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1.5.2. Revenues

Offsetting costs are the following revenues: Interchange fee

In addition to fees paid by the card holder, merchants must also pay interchange fees to the card-issuing bank and the card association. For a typical credit card issuer, interchange fee revenues may represent about a quarter of total revenues.

These fees are typically from 1 to 6 percent of each sale, but will vary not only from merchant to merchant (large merchants can negotiate lower rates), but also from card to card, with business cards and rewards cards generally costing the merchants more to process. The interchange fee that applies to a particular transaction is also affected by many other variables including: the type of merchant, the merchant's total card sales volume, the merchant's average transaction amount, whether the cards were physically present, how the information required for the transaction was received, the specific type of card, when the transaction was settled, and the authorized and settled transaction amounts. In some cases, merchants add a surcharge to the credit cards to cover the interchange fee, encouraging their customers to instead use cash, debit cards, or even cheques. Interest on outstanding balances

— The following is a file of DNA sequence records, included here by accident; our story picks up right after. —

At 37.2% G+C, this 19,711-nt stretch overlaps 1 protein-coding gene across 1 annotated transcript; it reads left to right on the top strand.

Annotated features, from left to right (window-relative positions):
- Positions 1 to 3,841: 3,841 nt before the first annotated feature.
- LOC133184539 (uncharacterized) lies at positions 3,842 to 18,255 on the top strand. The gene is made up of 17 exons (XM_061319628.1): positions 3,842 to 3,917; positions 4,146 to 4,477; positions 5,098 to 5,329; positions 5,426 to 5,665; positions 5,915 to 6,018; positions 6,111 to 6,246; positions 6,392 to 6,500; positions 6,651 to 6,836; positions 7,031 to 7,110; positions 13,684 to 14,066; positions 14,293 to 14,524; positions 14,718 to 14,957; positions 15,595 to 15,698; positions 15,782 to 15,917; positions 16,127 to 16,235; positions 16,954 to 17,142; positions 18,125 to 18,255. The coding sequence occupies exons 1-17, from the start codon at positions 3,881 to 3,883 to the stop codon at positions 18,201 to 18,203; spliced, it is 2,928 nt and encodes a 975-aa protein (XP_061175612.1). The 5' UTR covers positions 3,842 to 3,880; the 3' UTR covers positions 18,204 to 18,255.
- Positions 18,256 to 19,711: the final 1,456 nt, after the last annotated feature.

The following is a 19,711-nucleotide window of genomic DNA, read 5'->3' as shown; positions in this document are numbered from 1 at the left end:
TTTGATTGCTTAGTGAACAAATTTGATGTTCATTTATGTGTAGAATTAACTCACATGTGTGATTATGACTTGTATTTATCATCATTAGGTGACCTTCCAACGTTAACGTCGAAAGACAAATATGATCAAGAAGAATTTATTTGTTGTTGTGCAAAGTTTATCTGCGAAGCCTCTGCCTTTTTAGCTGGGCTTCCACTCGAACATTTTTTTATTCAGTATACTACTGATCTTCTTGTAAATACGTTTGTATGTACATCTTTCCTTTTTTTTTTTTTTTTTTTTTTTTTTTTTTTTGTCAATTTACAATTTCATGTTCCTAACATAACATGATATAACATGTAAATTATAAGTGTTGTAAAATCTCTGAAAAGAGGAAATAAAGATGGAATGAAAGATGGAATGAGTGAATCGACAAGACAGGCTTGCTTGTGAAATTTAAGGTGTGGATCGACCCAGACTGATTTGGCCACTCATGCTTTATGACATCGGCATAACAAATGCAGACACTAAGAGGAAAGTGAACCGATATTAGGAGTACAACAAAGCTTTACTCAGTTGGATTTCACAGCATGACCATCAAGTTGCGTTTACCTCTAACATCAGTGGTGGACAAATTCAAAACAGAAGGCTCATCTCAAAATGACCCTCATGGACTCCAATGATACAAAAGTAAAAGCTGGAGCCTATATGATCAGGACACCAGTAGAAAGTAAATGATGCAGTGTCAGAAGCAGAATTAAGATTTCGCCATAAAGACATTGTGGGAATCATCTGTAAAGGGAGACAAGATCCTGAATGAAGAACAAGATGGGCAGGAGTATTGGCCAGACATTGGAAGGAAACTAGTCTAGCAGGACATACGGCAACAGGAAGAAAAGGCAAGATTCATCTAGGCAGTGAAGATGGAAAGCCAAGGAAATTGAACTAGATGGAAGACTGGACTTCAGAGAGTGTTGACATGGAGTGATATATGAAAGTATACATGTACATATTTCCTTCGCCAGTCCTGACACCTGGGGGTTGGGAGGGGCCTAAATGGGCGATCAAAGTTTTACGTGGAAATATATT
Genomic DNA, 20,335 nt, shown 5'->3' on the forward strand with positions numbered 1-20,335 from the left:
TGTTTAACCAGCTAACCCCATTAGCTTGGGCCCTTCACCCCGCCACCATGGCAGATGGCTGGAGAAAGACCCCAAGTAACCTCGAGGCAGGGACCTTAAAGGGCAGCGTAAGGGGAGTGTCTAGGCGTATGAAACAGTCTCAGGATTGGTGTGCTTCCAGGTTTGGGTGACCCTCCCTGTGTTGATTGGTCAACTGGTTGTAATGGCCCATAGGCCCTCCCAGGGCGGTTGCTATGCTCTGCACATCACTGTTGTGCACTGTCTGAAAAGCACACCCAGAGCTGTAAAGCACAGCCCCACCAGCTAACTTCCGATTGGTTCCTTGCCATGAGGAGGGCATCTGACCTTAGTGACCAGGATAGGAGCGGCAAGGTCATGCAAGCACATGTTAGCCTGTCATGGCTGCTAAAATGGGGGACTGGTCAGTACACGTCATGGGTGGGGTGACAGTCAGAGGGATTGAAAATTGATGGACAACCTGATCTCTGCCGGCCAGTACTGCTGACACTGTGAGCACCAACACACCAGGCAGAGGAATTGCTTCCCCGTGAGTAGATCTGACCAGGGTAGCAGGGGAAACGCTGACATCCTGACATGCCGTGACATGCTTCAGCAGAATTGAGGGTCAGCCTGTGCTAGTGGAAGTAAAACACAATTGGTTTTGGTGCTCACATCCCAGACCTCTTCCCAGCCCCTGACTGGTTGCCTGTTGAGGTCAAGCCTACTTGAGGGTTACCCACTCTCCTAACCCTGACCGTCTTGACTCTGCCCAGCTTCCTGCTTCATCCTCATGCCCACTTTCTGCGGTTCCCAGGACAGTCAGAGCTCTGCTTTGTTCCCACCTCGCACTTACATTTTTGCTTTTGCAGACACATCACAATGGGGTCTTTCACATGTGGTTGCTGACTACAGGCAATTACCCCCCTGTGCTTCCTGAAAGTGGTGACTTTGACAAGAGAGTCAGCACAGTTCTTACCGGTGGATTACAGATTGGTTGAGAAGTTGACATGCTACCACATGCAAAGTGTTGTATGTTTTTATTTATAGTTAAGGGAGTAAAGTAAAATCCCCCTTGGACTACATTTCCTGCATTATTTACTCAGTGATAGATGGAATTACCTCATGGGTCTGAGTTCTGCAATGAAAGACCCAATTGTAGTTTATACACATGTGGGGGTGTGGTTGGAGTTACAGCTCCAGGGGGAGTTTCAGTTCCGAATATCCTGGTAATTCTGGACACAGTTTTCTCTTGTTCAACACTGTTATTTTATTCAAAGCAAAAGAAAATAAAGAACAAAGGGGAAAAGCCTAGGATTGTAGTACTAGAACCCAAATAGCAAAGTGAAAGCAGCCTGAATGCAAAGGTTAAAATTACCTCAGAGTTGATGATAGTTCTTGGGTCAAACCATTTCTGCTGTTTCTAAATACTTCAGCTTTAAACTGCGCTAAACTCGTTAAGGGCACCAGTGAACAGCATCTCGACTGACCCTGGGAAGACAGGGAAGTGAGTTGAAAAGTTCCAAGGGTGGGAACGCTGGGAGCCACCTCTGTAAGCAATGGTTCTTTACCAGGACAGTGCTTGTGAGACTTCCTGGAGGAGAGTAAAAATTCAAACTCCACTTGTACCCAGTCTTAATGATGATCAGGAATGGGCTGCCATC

Interest charges vary widely from card issuer to card issuer. Often, there are "teaser" rates in effect for initial periods of time (as low as zero percent for, say, six months), whereas regular rates can be as high as 40 percent. In the U.S. there is no federal limit on the interest or late fees credit card issuers can charge; the interest rates are set by the states, with some states such as South Dakota, having no ceiling on interest rates and fees, inviting some banks to establish their credit card operations there. Other states, for example Delaware, have very weak usury laws. The teaser rate no longer applies if the customer doesn't pay his bills on time, and is replaced by a penalty interest rate (for example, 24.99%) that applies retroactively. Fees charged to customers

The major fees are for:

- Late payments or overdue payments
- Charges that result in exceeding the credit limit on the card (whether done deliberately or by mistake), called overlimit fees
- Returned cheque fees or payment processing fees (eg phone payment fee)
Cash advances and convenience cheques (often 3% of the amount). Transactions in a foreign currency (as much as 3% of the amount). A few financial institutions do not charge a fee for this.
- Membership fees (annual or monthly), sometimes a percentage of the credit limit.
- Exchange rate loading fees (these may sometimes not be reported on the customer's statement, even when they are applied).


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